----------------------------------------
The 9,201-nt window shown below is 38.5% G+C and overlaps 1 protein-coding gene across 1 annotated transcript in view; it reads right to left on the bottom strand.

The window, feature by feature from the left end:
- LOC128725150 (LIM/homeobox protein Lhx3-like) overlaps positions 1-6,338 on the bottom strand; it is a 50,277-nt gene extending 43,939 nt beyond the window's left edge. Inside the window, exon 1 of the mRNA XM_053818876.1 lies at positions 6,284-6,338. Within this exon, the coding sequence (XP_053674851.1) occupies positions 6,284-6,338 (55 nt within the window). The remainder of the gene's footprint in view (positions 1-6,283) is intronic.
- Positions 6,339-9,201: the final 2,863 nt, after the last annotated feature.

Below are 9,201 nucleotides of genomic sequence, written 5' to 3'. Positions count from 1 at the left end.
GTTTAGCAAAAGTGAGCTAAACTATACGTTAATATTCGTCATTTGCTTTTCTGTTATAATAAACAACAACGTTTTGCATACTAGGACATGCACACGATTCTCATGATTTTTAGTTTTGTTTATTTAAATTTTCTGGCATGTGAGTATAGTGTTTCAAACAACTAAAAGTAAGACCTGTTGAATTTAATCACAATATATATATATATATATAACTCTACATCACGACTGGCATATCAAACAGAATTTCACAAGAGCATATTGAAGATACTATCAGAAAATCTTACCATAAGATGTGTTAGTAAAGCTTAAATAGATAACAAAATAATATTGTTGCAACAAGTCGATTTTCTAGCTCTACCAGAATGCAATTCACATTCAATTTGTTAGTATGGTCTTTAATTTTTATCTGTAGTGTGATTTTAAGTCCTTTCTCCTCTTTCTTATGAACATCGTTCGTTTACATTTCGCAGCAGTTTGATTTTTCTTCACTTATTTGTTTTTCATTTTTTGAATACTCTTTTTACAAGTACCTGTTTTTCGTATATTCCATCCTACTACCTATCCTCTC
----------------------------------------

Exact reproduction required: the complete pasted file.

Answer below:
The 9,201-nt window shown below is 38.5% G+C and overlaps 1 protein-coding gene across 1 annotated transcript in view; it reads right to left on the bottom strand.

The window, feature by feature from the left end:
- LOC128725150 (LIM/homeobox protein Lhx3-like) overlaps positions 1-6,338 on the bottom strand; it is a 50,277-nt gene extending 43,939 nt beyond the window's left edge. Inside the window, exon 1 of the mRNA XM_053818876.1 lies at positions 6,284-6,338. Within this exon, the coding sequence (XP_053674851.1) occupies positions 6,284-6,338 (55 nt within the window). The remainder of the gene's footprint in view (positions 1-6,283) is intronic.
- Positions 6,339-9,201: the final 2,863 nt, after the last annotated feature.

Below are 9,201 nucleotides of genomic sequence, written 5' to 3'. Positions count from 1 at the left end.
GTTTAGCAAAAGTGAGCTAAACTATACGTTAATATTCGTCATTTGCTTTTCTGTTATAATAAACAACAACGTTTTGCATACTAGGACATGCACACGATTCTCATGATTTTTAGTTTTGTTTATTTAAATTTTCTGGCATGTGAGTATAGTGTTTCAAACAACTAAAAGTAAGACCTGTTGAATTTAATCACAATATATATATATATATATAACTCTACATCACGACTGGCATATCAAACAGAATTTCACAAGAGCATATTGAAGATACTATCAGAAAATCTTACCATAAGATGTGTTAGTAAAGCTTAAATAGATAACAAAATAATATTGTTGCAACAAGTCGATTTTCTAGCTCTACCAGAATGCAATTCACATTCAATTTGTTAGTATGGTCTTTAATTTTTATCTGTAGTGTGATTTTAAGTCCTTTCTCCTCTTTCTTATGAACATCGTTCGTTTACATTTCGCAGCAGTTTGATTTTTCTTCACTTATTTGTTTTTCATTTTTTGAATACTCTTTTTACAAGTACCTGTTTTTCGTATATTCCATCCTACTACCTATCCTCTC